Friday, May 27, 2011

The Javelins Versus the Pink Ladies in Chicago

In my recent Chicago Reader story about the real Pink Ladies from Chicago's northwest side Taft High School of the 1950s, I talked about the school's popular, local hangout, Canale's Pizza. Located on Higgins near Harlem, the now-defunct Canale's along with nearby and still-thriving Parse's Red Hots and SuperDawg Drive-in served as models for the musical "Grease" Burger Palace, according to Jim Jacobs, "Grease" co-writer and Taft alumni.

The greater neighborhood also spawned an odd lot of celebrities from different ends of the spectrum, from Hillary Rodham Clinton from nearby Park Ridge, to John Wayne Gacy of Norwood Park Township, two blocks from the Chicago border, as well as Taftites, both famous and infamous, ranging from superspy Robert Hanssen, portrayed in the film “Breach,” to the lovely actress Donna Mills of “Play Misty for Me” and TV’s “Knots Landing” fame.

"The depiction of the Pink Ladies [in 'Grease'] is true to us,” said Rosemarie Doladee Marinelli, a former Pink Lady at Taft who now lives in Florida. “We acted tough, but we weren’t tough. In those days, You had to act tough in a public high school dominated by people who never went to a Catholic elementary school, as we had. You needed friends. It was survival.”

“There were the guys’ clubs [such as the Goombas, Imperials and Ravens], and clubs that had both guys and girls, such as the Javelins and the Knights, but we were the first all-girls club at Taft,” she said.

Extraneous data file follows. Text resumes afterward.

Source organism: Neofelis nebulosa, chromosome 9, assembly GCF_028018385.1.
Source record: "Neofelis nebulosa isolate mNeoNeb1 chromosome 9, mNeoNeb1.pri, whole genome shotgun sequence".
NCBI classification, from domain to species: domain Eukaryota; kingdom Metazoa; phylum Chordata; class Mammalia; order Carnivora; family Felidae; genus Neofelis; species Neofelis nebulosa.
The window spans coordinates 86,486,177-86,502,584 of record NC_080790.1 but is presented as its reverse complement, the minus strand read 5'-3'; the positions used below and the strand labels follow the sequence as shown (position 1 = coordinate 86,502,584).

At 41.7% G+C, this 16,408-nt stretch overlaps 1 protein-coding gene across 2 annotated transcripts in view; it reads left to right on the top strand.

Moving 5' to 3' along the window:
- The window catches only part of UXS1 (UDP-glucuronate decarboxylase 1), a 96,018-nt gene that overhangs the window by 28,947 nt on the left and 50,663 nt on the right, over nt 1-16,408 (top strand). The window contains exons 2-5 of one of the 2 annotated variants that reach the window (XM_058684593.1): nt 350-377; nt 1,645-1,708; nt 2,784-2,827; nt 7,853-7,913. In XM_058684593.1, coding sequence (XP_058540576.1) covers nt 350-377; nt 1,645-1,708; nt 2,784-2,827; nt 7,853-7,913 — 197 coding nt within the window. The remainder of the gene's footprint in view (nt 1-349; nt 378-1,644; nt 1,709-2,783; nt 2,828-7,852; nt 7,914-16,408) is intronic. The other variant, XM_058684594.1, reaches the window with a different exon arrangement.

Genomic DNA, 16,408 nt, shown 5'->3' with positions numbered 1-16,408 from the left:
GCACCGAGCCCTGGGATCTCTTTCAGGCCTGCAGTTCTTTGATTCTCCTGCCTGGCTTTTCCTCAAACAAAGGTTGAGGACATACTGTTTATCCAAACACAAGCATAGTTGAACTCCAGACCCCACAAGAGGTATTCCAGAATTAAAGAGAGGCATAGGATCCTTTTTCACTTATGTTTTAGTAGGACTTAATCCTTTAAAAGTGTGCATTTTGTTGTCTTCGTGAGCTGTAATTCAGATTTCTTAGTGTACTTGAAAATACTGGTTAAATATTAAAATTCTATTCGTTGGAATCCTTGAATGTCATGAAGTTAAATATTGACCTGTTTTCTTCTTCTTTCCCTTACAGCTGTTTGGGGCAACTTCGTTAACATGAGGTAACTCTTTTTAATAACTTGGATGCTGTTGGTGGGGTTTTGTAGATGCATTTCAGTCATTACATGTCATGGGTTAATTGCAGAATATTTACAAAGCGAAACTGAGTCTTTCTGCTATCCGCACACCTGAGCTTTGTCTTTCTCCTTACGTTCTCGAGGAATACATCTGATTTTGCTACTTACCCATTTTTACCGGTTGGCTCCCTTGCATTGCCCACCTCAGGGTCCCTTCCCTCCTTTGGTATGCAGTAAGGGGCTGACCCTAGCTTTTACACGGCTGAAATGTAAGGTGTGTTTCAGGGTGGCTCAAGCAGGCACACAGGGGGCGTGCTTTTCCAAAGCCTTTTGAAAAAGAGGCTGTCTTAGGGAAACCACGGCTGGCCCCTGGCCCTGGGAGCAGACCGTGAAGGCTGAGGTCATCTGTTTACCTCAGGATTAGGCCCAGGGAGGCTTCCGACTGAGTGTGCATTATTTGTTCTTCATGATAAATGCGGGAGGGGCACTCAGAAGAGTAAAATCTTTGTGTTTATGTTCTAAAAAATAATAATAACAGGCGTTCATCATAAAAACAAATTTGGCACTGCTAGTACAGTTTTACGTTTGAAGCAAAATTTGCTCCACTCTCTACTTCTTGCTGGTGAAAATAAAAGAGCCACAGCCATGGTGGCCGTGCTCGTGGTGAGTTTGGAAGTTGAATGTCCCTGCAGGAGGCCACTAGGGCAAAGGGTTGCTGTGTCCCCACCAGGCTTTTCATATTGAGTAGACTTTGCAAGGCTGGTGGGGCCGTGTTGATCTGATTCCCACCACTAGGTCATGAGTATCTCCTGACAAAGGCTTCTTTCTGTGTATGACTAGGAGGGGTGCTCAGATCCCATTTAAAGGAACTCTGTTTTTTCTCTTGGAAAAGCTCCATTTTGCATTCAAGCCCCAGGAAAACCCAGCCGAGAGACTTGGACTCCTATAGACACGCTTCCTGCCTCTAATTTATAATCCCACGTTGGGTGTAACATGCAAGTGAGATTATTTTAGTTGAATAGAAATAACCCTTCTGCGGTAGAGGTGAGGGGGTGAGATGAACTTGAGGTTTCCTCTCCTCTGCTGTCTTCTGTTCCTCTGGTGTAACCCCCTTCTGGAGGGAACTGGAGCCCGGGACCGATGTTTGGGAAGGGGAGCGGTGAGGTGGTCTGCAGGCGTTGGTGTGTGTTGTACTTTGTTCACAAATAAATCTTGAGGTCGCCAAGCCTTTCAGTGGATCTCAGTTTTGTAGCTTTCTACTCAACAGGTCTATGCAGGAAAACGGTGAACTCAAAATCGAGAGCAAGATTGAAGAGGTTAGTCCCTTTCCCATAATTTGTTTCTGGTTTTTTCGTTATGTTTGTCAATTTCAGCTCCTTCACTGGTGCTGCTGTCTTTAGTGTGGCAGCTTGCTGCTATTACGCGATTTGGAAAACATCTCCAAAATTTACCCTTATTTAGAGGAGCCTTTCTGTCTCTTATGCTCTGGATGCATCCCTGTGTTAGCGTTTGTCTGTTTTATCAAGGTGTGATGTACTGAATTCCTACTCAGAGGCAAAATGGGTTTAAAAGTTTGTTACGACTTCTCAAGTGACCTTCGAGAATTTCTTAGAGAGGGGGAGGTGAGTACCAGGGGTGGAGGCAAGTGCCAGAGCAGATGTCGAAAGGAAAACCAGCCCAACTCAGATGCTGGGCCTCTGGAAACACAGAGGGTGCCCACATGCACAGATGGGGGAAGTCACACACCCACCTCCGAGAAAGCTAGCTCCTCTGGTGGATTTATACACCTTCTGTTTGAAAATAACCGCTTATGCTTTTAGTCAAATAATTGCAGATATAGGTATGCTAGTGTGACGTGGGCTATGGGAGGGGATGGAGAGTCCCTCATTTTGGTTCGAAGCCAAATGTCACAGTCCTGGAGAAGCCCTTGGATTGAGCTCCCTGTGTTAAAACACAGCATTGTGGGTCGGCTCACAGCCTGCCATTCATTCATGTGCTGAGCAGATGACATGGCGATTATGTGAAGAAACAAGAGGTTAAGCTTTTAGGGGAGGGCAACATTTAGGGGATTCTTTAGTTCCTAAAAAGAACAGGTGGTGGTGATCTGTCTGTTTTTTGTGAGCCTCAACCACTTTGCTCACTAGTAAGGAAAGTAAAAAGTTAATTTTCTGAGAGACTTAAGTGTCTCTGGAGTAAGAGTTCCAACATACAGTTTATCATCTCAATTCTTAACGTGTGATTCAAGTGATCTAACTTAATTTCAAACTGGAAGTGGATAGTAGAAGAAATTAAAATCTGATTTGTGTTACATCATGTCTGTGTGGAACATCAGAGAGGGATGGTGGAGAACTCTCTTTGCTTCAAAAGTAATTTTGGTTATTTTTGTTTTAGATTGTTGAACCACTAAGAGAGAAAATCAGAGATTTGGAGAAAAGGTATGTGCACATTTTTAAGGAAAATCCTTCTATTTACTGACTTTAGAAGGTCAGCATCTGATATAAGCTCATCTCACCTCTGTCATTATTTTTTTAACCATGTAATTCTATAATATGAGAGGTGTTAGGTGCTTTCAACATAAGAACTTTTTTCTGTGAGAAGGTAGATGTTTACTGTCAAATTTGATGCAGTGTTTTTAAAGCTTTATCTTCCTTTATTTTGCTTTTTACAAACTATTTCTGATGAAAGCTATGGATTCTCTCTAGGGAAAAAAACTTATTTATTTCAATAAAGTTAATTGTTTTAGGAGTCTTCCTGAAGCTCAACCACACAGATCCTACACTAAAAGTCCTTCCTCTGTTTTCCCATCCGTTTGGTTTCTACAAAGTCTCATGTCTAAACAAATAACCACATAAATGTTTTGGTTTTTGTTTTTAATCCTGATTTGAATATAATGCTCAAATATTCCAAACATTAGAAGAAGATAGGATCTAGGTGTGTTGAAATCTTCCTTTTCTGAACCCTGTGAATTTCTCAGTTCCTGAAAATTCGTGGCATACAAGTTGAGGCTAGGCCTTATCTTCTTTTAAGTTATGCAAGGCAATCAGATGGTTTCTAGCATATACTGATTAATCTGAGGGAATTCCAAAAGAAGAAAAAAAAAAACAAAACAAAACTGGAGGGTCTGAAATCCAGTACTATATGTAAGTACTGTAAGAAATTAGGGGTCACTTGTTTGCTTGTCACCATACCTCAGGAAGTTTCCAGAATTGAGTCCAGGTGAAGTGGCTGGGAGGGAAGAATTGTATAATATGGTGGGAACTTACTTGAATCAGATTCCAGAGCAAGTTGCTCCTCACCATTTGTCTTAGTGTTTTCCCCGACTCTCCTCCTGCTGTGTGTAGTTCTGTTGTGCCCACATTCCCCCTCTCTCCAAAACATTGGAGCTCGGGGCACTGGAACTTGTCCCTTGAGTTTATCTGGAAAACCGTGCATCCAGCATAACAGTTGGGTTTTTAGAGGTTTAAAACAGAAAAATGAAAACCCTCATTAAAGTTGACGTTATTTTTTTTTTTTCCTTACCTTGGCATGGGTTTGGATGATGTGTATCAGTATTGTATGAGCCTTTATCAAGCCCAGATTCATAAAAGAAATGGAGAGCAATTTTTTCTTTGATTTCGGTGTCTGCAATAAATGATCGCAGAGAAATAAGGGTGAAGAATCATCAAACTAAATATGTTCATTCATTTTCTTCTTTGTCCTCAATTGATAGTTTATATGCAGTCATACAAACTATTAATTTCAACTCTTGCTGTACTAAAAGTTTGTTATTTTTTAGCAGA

Marinelli remembers a particular confrontation with the Javelins at Canale’s Pizza. “Our friend Margie was a wild child. She stole a lot of girls’ boyfriends,” she said. “When Margie started flirting right there with one of the Javelin guys, the Javelin girls went berserk. In the confusion, they dragged me into their car and two girls held a knife to my neck in the back seat.” It took a guy in the front seat to convince the knife-wielding pair that they had the wrong girl. “They let me go,” said Marinelli. “Margie? She ditched out the restaurant’s back door.”

So much for needing friends to survive, huh Rosemarie?

Marinelli also thinks she may have inspired the "Grease" Pink Lady character “Frenchy,” though Jim Jacobs said he doesn't know and never met Marinelli, who left Taft the year Jacobs started. She said, “I wore glasses and was the geek of the Pink Ladies. I dropped out of high school my junior year to take care of my dad, who had cancer. But I wasn’t a beauty school drop-out.” ◦

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